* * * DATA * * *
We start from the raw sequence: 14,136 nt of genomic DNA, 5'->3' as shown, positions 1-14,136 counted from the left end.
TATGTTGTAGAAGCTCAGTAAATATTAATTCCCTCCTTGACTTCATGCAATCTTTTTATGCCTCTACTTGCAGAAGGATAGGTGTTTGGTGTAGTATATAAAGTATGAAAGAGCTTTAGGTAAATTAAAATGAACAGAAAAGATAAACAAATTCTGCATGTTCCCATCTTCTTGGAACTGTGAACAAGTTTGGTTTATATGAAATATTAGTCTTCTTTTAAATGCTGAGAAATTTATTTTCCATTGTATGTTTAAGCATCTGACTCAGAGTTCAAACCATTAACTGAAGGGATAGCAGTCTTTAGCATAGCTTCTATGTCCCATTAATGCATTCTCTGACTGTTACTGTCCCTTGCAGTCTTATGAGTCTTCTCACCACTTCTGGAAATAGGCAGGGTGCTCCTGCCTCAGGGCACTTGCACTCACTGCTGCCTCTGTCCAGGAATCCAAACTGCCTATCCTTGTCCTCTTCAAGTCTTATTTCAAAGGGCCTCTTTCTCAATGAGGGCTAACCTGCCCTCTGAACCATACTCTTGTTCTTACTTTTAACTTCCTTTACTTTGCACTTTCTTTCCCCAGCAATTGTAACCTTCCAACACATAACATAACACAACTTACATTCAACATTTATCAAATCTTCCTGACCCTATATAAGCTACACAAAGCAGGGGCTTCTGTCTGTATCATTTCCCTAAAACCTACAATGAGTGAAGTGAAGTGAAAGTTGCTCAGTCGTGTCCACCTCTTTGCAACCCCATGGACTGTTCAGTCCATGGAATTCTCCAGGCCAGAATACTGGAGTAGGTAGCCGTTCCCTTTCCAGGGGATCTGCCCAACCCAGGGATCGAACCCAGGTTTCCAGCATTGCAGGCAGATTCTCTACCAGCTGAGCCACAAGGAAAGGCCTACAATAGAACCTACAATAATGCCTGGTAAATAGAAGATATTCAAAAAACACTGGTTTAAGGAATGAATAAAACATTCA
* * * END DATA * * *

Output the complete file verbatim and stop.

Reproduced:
We start from the raw sequence: 14,136 nt of genomic DNA, 5'->3' as shown, positions 1-14,136 counted from the left end.
TATGTTGTAGAAGCTCAGTAAATATTAATTCCCTCCTTGACTTCATGCAATCTTTTTATGCCTCTACTTGCAGAAGGATAGGTGTTTGGTGTAGTATATAAAGTATGAAAGAGCTTTAGGTAAATTAAAATGAACAGAAAAGATAAACAAATTCTGCATGTTCCCATCTTCTTGGAACTGTGAACAAGTTTGGTTTATATGAAATATTAGTCTTCTTTTAAATGCTGAGAAATTTATTTTCCATTGTATGTTTAAGCATCTGACTCAGAGTTCAAACCATTAACTGAAGGGATAGCAGTCTTTAGCATAGCTTCTATGTCCCATTAATGCATTCTCTGACTGTTACTGTCCCTTGCAGTCTTATGAGTCTTCTCACCACTTCTGGAAATAGGCAGGGTGCTCCTGCCTCAGGGCACTTGCACTCACTGCTGCCTCTGTCCAGGAATCCAAACTGCCTATCCTTGTCCTCTTCAAGTCTTATTTCAAAGGGCCTCTTTCTCAATGAGGGCTAACCTGCCCTCTGAACCATACTCTTGTTCTTACTTTTAACTTCCTTTACTTTGCACTTTCTTTCCCCAGCAATTGTAACCTTCCAACACATAACATAACACAACTTACATTCAACATTTATCAAATCTTCCTGACCCTATATAAGCTACACAAAGCAGGGGCTTCTGTCTGTATCATTTCCCTAAAACCTACAATGAGTGAAGTGAAGTGAAAGTTGCTCAGTCGTGTCCACCTCTTTGCAACCCCATGGACTGTTCAGTCCATGGAATTCTCCAGGCCAGAATACTGGAGTAGGTAGCCGTTCCCTTTCCAGGGGATCTGCCCAACCCAGGGATCGAACCCAGGTTTCCAGCATTGCAGGCAGATTCTCTACCAGCTGAGCCACAAGGAAAGGCCTACAATAGAACCTACAATAATGCCTGGTAAATAGAAGATATTCAAAAAACACTGGTTTAAGGAATGAATAAAACATTCA